All those who prefer to live in North Korea rather than South Korea please raise your hands. <> I rest my case.

    • Pedro

      Same experiment has been done in east and west germany… Same outcome.

    • georgehants

      bachcole, your argument is like saying their is only nuclear fission or coal for energy production and we must make our choice.
      Well now you have to open your mind like Mr. Rossi and others to find a new way, that includes all the advantages of the old but none of the drawbacks.
      Why are you so stuck in thinking that says, what we have is all there is, No, we can always move on and improve things if we have the desire to do so.

      • bachcole

        georgehants, you are exactly right, but the change in thought comes first, then the change in political/social structure. See if you can convince the vast majority of people even in the USA if they would like to adopt your ideas.

        • georgehants

          bachcole, seemingly unlike you I will try.
          According to your thinking Mr. Rossi should have given up before he started because change is impossible.

    • Zeddicus Zul Zorander

      Your assumption North Korea is a socialist state is wrong. It is a dictatorship: “Although the DPRK officially describes itself as a Juche Korean-style socialist republic[11] and elections are held, it is widely considered a dictatorship that has been described as totalitarian and Stalinist[20][2][21] with an elaborate cult of personality around the Kim family, which in 2013 were constitutionally enshrined as the country’s hereditary rulers.”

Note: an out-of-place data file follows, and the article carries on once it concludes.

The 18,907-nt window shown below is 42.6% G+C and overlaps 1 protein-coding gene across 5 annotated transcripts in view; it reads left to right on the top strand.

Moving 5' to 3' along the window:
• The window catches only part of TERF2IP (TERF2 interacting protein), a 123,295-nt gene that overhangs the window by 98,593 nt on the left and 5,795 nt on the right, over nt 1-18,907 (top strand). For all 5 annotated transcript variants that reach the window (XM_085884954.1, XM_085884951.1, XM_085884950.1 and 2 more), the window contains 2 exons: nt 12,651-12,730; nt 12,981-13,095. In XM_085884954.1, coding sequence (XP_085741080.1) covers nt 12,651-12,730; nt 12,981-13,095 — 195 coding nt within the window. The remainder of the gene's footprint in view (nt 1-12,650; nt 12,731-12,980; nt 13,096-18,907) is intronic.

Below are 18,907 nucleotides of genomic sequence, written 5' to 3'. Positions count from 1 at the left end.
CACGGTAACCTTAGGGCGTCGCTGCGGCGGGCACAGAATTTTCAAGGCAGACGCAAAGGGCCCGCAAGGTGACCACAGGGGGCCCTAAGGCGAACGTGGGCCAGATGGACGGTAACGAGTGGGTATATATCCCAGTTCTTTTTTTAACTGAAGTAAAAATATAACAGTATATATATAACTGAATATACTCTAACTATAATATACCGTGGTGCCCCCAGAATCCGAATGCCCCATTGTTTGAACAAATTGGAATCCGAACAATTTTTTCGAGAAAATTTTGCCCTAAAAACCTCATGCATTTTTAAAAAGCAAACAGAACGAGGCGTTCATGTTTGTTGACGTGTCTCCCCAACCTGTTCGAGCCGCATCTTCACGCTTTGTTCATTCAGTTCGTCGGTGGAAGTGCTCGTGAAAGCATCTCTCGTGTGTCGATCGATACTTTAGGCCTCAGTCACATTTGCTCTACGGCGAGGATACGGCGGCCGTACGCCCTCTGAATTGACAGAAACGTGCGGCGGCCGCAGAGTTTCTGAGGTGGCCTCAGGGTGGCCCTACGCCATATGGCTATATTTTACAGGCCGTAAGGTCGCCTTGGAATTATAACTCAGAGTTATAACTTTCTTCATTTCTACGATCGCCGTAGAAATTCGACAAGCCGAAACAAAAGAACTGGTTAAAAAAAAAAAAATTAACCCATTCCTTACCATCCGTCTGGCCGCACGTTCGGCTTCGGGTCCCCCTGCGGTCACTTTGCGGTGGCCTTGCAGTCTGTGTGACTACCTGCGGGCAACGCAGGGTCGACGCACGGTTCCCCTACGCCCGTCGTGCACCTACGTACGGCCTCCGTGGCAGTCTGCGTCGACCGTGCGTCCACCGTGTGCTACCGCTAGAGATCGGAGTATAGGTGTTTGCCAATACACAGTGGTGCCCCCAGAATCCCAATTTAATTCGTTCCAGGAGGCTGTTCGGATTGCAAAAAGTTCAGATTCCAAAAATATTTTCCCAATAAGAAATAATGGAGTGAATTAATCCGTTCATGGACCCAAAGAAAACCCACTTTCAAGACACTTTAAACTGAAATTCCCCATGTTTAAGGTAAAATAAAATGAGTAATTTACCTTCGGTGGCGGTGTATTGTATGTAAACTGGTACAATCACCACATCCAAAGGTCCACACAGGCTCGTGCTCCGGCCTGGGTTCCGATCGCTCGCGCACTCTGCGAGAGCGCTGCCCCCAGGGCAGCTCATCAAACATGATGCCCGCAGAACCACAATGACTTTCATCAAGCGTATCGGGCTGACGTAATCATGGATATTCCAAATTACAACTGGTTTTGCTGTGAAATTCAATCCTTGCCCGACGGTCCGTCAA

No sane person would want to live in North Korea.

      I wonder however what this has got to do with the ongoing discussions? Did I miss something?

      • bachcole

        But this situation that you describe so well in North Korea is always how these overly idealistic experiments end up.

        • Zeddicus Zul Zorander

          Just re-read the whole discussion but I still don’t see where your example is relevant to.

          It isn’t important anyway, so I will let it rest as will I do myself in an hour or so. Good night, good morning, good afternoon or good evening wherever you are!